Researches at MIT found that toroidal propellers reduces sound levels from drones significantly

Sound profiles from two different types of propellers

Could toroidal propellers make it easier to adopt drones for public services?

“Reduced sound levels allowed toroidal-propeller-equipped drones to operate without taxing human hearing at a distance half that of typical operation.”

MIT Lincoln Laboratory | Innovation Highlight
MIT designed and tested 3D-printed toroidal propellers on a commercial drone to test noise-levels. Image: MIT EDU

Ever since drones hit the commercial market, their adoptation to perform large-scale operations pushes their technological progress forward. The main-components have seen a lot of development such as improved battery life, better GPS accuracy and functionality, advanced obstacle avoidance sensory systems and improved imaging sensors such as thermal and multispectral imagery.

Toroidal propellers prove that there is still significant progress toward a future where drones could be a part of everyday life without disturbing their enviroment with loud sharp noises from their propellers. Watch the video from the Lincoln Laboratory here:

Even though manufacturers have come a long way with removing a lot of high-frequency noise such as DJI’s Low-Noise Propellers on the Mavic and Phantom Series. The main issue according to research done by NASA, is that drone-noise shows to be the most annoying noise from any vehicle for a human. Something that indicates that drone-noise could result in annoyance and prevent drones from entering public-services like deliveries in populated areas.

A comparison between standard DJI propellers (a) and the toroidal propeller design from MIT (b), showing a big noise-reduction in the frequencies most notable to human hearing. Image: MIT Lincoln Laboratory Innovation Highlight

Drones would be a great tool for delivery of health-supplies in larger cities where a helicopter or an ambulance would use too much time, or struggle to reach their destination. Drones having the benefit of being smaller allows them to traverse in tight and hard-to-reach areas whilst using far less time taking off and landing. By suppressing their noise these tasks could be performed without creating a “swarm of bees” over the populated areas.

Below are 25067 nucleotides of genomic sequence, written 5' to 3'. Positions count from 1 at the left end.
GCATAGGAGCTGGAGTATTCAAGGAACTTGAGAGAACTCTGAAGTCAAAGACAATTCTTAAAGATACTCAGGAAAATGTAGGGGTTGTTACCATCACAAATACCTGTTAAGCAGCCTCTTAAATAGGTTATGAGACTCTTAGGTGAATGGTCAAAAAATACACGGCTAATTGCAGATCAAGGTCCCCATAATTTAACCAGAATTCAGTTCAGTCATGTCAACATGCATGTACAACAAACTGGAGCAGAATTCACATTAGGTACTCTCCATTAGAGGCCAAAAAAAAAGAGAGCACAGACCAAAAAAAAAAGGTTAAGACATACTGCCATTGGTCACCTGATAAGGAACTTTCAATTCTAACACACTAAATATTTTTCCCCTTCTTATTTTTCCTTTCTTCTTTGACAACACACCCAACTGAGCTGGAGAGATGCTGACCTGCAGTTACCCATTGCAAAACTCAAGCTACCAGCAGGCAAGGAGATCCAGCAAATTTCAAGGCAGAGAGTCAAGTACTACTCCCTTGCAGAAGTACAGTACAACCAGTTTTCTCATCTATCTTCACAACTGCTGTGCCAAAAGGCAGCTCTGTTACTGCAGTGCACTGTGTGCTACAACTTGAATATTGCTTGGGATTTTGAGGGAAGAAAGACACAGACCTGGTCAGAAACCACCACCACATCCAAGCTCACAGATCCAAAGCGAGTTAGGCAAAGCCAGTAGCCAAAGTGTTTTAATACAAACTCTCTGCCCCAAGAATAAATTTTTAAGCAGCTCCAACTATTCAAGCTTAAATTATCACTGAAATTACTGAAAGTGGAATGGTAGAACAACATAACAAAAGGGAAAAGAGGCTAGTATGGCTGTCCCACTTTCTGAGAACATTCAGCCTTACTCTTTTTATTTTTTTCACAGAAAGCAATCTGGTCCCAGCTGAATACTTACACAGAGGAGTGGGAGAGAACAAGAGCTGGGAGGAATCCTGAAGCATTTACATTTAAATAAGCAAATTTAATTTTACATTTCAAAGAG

The toroidal propellers also show that they can be just as power-efficient as a regular propeller, and create the same amount of thrust without any added weight. Toroidal propellers are already in use on marine engines with a reported 30% increased efficiency between 2500-4000RPM according to the manufacturer Sharrow Marine. This shows that the toroidal design could have a lot going for it, and with further research there might be a change in how we think about propellers in the future. 

Sharrow Marines toroidal propeller for boats. Image: Sharrow Marine

It would be interesting to see if there is any way to make the toroidal propellers perform similarly on a drone. Perhaps a future design where the propeller is able to produce additional lift, without adding weight or increasing power consumption. Something that would potentially provide prolonged battery life as the drone would be able to perform to the same extent as traditional propellers with a lower RPM. Either way it seems that the toroidal propeller might solve an auditory issue for the next generation of drones.

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